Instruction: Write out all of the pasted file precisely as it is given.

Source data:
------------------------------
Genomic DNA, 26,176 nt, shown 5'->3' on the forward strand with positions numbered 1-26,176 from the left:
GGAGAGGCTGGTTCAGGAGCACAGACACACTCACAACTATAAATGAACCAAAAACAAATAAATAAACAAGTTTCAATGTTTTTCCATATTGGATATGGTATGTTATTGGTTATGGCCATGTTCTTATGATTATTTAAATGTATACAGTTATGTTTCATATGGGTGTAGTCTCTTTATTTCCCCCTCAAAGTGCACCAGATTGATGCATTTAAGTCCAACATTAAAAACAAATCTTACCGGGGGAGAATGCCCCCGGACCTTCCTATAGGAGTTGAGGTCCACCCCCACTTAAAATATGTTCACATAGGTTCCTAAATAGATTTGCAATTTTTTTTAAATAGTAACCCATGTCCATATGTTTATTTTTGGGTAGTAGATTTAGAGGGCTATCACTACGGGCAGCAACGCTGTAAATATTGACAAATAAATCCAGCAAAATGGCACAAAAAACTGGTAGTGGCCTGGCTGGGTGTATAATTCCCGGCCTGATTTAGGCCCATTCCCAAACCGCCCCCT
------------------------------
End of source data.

Genomic DNA, 26,176 nt, shown 5'->3' on the forward strand with positions numbered 1-26,176 from the left:
GGAGAGGCTGGTTCAGGAGCACAGACACACTCACAACTATAAATGAACCAAAAACAAATAAATAAACAAGTTTCAATGTTTTTCCATATTGGATATGGTATGTTATTGGTTATGGCCATGTTCTTATGATTATTTAAATGTATACAGTTATGTTTCATATGGGTGTAGTCTCTTTATTTCCCCCTCAAAGTGCACCAGATTGATGCATTTAAGTCCAACATTAAAAACAAATCTTACCGGGGGAGAATGCCCCCGGACCTTCCTATAGGAGTTGAGGTCCACCCCCACTTAAAATATGTTCACATAGGTTCCTAAATAGATTTGCAATTTTTTTTAAATAGTAACCCATGTCCATATGTTTATTTTTGGGTAGTAGATTTAGAGGGCTATCACTACGGGCAGCAACGCTGTAAATATTGACAAATAAATCCAGCAAAATGGCACAAAAAACTGGTAGTGGCCTGGCTGGGTGTATAATTCCCGGCCTGATTTAGGCCCATTCCCAAACCGCCCCCT